Sunday, September 11, 2011


Some of my friends posted about their experiences being in New York on 9/11. I know many DC friends have similar memories. It almost feels strange to not have that experience. Despite living in DC for seven years, I can't imagine what I'd do, how I'd react. I can't picture the city shut down, people walking home. The smells, the sounds, the terror of not knowing what happened to people you know and care about. Seeing the gaping holes. People in NY mentioned being afraid of planes, always plotting their trajectory. I can't imagine those in DC. DCA is right outside the city and desperately close to the Pentagon; planes are constantly on the last approach over that area. How unnerving that must have been.

My story is no where near as dramatic. I was a sophomore in college, in the shower getting ready for class when the first plane hit. My mom called nearly immediately, "just to be sure, even though I know nothing happened to you." I had no idea. I hung up with her (they were stuck in Denver trying to get home for several days), and turned on the tv. I sat there, hugging a teddy bear, watching what was happening, seeing the second plane hit and then the towers collapsing. Being shocked and terrified and horrified. And then getting up and going to class, because I didn't know what else to do. We were supposed to have a review for an exam, and that's exactly what we did. Our professor wanted to keep things as normal as possible for us.

There was a strange atmosphere over the whole campus. No one knew how to cope; should things go on as normal, should we take time to grieve? My dorm had a kind of fluff "getting to know the dorm" class; in that one, we colored, which seemed strangely appropriate. I had a paper due the next day on Machiavelli and *The Prince*'s impact on politics. I wrote it that night, trying to ignore what had happened (I got a C+, one of two in my whole college career. The other was my first paper at Oxford, from my tutor who wanted me to be writing at a grad school level, and graded at that level). There were probably 30 vigils. I went to two or three, singing and holding hands with people I'd never seen before, and didn't see after. I lay in bed at night, feeling unsafe, thinking how easily we could be attacked. I remember CSF's banquet the next year, and the sister (a CSF alum) of Todd Beamer came and spoke about her brother.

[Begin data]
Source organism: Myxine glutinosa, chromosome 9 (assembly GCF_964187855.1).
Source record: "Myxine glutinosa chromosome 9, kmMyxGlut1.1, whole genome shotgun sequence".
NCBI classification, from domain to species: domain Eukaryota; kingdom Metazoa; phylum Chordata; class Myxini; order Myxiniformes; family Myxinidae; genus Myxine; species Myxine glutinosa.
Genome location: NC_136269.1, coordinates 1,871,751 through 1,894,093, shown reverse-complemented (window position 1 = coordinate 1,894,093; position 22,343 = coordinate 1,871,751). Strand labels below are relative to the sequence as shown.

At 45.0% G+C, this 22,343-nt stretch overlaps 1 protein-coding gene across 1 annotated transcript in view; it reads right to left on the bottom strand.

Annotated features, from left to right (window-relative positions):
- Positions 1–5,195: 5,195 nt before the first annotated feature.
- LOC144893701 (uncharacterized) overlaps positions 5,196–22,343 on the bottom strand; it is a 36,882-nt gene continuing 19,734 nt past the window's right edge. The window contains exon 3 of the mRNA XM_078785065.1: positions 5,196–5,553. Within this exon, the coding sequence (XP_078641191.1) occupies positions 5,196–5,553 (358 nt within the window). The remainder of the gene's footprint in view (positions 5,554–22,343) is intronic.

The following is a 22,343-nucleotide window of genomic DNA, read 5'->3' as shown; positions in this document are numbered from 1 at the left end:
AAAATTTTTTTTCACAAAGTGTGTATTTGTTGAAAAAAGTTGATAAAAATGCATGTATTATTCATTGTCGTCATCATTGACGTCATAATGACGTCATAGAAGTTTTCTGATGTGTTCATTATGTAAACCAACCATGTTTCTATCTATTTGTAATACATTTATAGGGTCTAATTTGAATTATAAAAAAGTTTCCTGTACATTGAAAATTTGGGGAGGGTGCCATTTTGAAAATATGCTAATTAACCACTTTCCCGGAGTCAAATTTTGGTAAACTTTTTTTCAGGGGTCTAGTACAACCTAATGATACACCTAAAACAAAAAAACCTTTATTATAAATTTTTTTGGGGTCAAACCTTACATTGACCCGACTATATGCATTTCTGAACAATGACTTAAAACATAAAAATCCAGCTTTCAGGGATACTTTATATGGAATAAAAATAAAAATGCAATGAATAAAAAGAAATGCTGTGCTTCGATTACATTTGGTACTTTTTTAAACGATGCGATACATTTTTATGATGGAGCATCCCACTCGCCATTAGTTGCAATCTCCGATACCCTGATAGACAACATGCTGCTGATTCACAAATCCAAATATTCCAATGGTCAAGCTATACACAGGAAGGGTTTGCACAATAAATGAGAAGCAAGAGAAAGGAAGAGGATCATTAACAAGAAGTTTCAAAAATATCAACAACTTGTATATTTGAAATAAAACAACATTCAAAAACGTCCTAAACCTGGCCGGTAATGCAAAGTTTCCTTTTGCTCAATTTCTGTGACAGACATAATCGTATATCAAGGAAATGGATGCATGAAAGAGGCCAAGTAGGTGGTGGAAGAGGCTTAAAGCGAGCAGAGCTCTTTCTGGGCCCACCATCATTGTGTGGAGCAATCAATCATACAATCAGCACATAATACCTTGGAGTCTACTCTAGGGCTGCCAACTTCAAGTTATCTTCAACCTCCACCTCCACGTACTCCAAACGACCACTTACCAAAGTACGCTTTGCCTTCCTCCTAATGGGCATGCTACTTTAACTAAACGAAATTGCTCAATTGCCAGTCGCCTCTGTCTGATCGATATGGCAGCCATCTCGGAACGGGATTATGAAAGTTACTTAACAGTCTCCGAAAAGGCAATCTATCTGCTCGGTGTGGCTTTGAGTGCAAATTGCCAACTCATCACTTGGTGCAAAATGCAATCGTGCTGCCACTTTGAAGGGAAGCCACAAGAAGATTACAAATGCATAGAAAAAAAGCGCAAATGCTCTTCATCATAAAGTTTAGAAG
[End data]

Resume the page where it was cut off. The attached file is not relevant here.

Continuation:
After, several country singers wrote songs about it. Some are angry, like "Courtesy of the Red, White, and Blue" by Toby Keith, but my favorite is "Where Were You When the World Stopped Turning?" It makes me tear up almost every time I hear it. Things changed for America that day, but I look at how people banded together, and *that* seems like a good thing.

I have other friends who have mentioned that they don't want to look back, they want to look forward. That all the media attention is too much, that the best way to pay tribute is by living. And I get that; every other year, I've done my best to ignore the anniversary. And today, I'm not watching the news, I'm not going to any vigil. I went to the local coffee shop, I went to the farmers market. Life continues.

But I'm a sucker for anniversaries anyways, and this was something that had a profound impact on not only me, but everyone I know.